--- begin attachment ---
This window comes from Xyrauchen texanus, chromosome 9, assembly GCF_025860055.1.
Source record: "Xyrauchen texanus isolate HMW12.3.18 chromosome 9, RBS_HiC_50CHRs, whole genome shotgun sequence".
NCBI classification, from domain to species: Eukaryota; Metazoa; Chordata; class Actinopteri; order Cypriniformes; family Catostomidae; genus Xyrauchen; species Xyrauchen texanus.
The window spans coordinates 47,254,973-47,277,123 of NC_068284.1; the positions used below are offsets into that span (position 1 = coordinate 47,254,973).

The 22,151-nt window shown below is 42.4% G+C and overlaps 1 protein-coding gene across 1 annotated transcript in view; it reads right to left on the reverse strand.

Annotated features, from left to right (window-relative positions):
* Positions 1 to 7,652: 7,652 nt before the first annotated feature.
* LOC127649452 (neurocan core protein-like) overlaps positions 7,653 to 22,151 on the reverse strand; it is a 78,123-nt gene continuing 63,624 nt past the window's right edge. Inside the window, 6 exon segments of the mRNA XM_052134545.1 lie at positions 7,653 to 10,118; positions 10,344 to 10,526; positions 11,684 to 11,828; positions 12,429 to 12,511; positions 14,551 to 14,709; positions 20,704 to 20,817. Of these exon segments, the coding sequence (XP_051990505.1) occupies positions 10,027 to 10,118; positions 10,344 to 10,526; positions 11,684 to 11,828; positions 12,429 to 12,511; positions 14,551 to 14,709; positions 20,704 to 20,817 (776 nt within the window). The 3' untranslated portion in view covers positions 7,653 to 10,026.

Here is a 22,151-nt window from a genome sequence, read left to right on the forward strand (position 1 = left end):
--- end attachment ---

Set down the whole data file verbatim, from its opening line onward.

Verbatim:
This window comes from Xyrauchen texanus, chromosome 9, assembly GCF_025860055.1.
Source record: "Xyrauchen texanus isolate HMW12.3.18 chromosome 9, RBS_HiC_50CHRs, whole genome shotgun sequence".
NCBI classification, from domain to species: Eukaryota; Metazoa; Chordata; class Actinopteri; order Cypriniformes; family Catostomidae; genus Xyrauchen; species Xyrauchen texanus.
The window spans coordinates 47,254,973-47,277,123 of NC_068284.1; the positions used below are offsets into that span (position 1 = coordinate 47,254,973).

The 22,151-nt window shown below is 42.4% G+C and overlaps 1 protein-coding gene across 1 annotated transcript in view; it reads right to left on the reverse strand.

Annotated features, from left to right (window-relative positions):
* Positions 1 to 7,652: 7,652 nt before the first annotated feature.
* LOC127649452 (neurocan core protein-like) overlaps positions 7,653 to 22,151 on the reverse strand; it is a 78,123-nt gene continuing 63,624 nt past the window's right edge. Inside the window, 6 exon segments of the mRNA XM_052134545.1 lie at positions 7,653 to 10,118; positions 10,344 to 10,526; positions 11,684 to 11,828; positions 12,429 to 12,511; positions 14,551 to 14,709; positions 20,704 to 20,817. Of these exon segments, the coding sequence (XP_051990505.1) occupies positions 10,027 to 10,118; positions 10,344 to 10,526; positions 11,684 to 11,828; positions 12,429 to 12,511; positions 14,551 to 14,709; positions 20,704 to 20,817 (776 nt within the window). The 3' untranslated portion in view covers positions 7,653 to 10,026.

Here is a 22,151-nt window from a genome sequence, read left to right on the forward strand (position 1 = left end):